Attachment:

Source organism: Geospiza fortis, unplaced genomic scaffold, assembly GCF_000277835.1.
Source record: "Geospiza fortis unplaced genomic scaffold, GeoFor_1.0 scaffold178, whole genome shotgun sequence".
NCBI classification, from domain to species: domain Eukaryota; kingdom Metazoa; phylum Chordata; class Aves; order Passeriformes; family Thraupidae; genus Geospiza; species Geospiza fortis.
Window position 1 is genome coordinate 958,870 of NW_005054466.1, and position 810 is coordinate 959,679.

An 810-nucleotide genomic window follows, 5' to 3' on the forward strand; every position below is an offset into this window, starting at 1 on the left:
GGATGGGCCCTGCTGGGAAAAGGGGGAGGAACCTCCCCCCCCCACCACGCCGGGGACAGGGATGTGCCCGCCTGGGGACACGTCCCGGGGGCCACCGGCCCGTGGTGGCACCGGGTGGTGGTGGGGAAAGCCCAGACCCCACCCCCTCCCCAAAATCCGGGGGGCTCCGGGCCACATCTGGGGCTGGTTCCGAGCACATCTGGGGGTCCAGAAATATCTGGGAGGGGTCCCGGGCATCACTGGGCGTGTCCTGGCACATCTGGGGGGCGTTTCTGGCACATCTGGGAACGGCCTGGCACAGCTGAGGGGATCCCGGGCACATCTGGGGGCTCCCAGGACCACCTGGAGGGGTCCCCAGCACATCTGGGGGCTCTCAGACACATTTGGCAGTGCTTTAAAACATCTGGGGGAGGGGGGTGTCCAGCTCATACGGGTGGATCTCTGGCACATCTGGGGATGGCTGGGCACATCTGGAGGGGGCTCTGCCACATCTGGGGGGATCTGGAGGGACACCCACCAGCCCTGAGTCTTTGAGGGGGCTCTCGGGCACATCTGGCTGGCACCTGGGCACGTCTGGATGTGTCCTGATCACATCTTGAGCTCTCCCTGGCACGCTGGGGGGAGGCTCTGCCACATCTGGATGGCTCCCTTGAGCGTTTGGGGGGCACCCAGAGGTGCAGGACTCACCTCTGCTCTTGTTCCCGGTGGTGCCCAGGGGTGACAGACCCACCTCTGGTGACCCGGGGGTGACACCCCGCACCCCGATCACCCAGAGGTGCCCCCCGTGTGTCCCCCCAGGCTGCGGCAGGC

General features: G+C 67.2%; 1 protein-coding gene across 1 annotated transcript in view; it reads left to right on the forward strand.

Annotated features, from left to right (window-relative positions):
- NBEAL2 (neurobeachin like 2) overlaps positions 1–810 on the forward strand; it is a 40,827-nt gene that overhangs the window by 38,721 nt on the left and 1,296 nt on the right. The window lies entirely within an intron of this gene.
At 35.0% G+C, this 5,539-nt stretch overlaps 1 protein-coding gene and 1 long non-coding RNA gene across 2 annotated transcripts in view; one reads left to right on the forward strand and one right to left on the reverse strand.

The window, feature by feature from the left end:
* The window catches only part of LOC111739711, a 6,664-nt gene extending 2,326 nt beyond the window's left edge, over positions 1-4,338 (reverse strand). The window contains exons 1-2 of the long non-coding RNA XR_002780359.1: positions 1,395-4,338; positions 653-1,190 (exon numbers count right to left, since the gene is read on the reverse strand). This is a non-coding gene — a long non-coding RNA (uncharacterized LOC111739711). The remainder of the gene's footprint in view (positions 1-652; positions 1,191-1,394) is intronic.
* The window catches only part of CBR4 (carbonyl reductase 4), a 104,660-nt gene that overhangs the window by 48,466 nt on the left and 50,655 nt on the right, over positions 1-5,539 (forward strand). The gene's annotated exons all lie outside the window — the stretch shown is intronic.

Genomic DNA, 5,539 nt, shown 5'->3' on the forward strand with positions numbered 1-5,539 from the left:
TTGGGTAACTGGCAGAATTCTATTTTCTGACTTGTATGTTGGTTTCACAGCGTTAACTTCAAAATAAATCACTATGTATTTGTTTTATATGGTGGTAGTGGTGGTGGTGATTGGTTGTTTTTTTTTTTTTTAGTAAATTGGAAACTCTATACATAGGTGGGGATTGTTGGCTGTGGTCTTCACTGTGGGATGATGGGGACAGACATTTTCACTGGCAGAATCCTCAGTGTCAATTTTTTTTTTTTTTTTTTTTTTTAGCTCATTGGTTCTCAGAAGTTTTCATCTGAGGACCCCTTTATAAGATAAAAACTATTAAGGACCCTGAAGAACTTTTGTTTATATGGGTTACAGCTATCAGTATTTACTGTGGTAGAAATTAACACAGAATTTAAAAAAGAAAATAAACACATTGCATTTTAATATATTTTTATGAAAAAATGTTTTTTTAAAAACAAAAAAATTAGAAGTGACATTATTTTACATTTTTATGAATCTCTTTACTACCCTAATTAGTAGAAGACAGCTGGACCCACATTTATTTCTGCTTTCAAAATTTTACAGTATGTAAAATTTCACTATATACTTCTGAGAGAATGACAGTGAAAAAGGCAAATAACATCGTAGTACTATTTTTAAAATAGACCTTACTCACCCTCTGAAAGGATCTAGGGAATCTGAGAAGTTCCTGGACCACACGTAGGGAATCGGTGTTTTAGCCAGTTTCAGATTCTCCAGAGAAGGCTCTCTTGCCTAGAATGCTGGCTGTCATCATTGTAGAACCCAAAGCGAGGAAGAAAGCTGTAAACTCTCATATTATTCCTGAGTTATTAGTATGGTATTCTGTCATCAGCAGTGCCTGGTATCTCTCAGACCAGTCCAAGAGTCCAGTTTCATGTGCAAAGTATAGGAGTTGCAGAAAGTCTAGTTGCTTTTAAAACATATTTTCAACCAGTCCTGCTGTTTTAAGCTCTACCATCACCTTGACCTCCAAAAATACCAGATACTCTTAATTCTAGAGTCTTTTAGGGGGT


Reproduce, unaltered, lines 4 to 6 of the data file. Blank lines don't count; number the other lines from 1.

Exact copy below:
Window position 1 is genome coordinate 958,870 of NW_005054466.1, and position 810 is coordinate 959,679.

An 810-nucleotide genomic window follows, 5' to 3' on the forward strand; every position below is an offset into this window, starting at 1 on the left:
GGATGGGCCCTGCTGGGAAAAGGGGGAGGAACCTCCCCCCCCCACCACGCCGGGGACAGGGATGTGCCCGCCTGGGGACACGTCCCGGGGGCCACCGGCCCGTGGTGGCACCGGGTGGTGGTGGGGAAAGCCCAGACCCCACCCCCTCCCCAAAATCCGGGGGGCTCCGGGCCACATCTGGGGCTGGTTCCGAGCACATCTGGGGGTCCAGAAATATCTGGGAGGGGTCCCGGGCATCACTGGGCGTGTCCTGGCACATCTGGGGGGCGTTTCTGGCACATCTGGGAACGGCCTGGCACAGCTGAGGGGATCCCGGGCACATCTGGGGGCTCCCAGGACCACCTGGAGGGGTCCCCAGCACATCTGGGGGCTCTCAGACACATTTGGCAGTGCTTTAAAACATCTGGGGGAGGGGGGTGTCCAGCTCATACGGGTGGATCTCTGGCACATCTGGGGATGGCTGGGCACATCTGGAGGGGGCTCTGCCACATCTGGGGGGATCTGGAGGGACACCCACCAGCCCTGAGTCTTTGAGGGGGCTCTCGGGCACATCTGGCTGGCACCTGGGCACGTCTGGATGTGTCCTGATCACATCTTGAGCTCTCCCTGGCACGCTGGGGGGAGGCTCTGCCACATCTGGATGGCTCCCTTGAGCGTTTGGGGGGCACCCAGAGGTGCAGGACTCACCTCTGCTCTTGTTCCCGGTGGTGCCCAGGGGTGACAGACCCACCTCTGGTGACCCGGGGGTGACACCCCGCACCCCGATCACCCAGAGGTGCCCCCCGTGTGTCCCCCCAGGCTGCGGCAGGC